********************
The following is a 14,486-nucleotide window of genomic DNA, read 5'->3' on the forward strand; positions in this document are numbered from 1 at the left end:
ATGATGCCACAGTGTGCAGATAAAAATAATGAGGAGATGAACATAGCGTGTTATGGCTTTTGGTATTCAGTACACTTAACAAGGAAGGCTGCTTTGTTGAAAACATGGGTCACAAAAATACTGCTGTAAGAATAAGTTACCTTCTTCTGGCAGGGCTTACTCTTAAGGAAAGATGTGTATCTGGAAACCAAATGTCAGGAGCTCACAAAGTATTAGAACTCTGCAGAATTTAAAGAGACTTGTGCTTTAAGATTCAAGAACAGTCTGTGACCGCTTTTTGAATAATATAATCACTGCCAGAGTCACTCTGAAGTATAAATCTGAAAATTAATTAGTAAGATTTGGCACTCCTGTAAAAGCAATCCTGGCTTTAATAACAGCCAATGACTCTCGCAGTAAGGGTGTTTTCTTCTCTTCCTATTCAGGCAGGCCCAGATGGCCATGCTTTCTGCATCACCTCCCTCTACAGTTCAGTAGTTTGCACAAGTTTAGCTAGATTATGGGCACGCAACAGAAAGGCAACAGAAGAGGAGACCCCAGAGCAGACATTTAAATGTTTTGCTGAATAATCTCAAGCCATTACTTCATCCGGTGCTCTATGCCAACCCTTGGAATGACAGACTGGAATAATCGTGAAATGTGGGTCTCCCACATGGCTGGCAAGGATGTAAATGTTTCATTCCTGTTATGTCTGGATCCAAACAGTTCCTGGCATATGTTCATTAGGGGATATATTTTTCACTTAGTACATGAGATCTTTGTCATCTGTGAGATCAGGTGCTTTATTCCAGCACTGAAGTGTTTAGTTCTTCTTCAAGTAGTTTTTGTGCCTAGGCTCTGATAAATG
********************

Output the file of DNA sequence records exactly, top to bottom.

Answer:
The following is a 14,486-nucleotide window of genomic DNA, read 5'->3' on the forward strand; positions in this document are numbered from 1 at the left end:
ATGATGCCACAGTGTGCAGATAAAAATAATGAGGAGATGAACATAGCGTGTTATGGCTTTTGGTATTCAGTACACTTAACAAGGAAGGCTGCTTTGTTGAAAACATGGGTCACAAAAATACTGCTGTAAGAATAAGTTACCTTCTTCTGGCAGGGCTTACTCTTAAGGAAAGATGTGTATCTGGAAACCAAATGTCAGGAGCTCACAAAGTATTAGAACTCTGCAGAATTTAAAGAGACTTGTGCTTTAAGATTCAAGAACAGTCTGTGACCGCTTTTTGAATAATATAATCACTGCCAGAGTCACTCTGAAGTATAAATCTGAAAATTAATTAGTAAGATTTGGCACTCCTGTAAAAGCAATCCTGGCTTTAATAACAGCCAATGACTCTCGCAGTAAGGGTGTTTTCTTCTCTTCCTATTCAGGCAGGCCCAGATGGCCATGCTTTCTGCATCACCTCCCTCTACAGTTCAGTAGTTTGCACAAGTTTAGCTAGATTATGGGCACGCAACAGAAAGGCAACAGAAGAGGAGACCCCAGAGCAGACATTTAAATGTTTTGCTGAATAATCTCAAGCCATTACTTCATCCGGTGCTCTATGCCAACCCTTGGAATGACAGACTGGAATAATCGTGAAATGTGGGTCTCCCACATGGCTGGCAAGGATGTAAATGTTTCATTCCTGTTATGTCTGGATCCAAACAGTTCCTGGCATATGTTCATTAGGGGATATATTTTTCACTTAGTACATGAGATCTTTGTCATCTGTGAGATCAGGTGCTTTATTCCAGCACTGAAGTGTTTAGTTCTTCTTCAAGTAGTTTTTGTGCCTAGGCTCTGATAAATG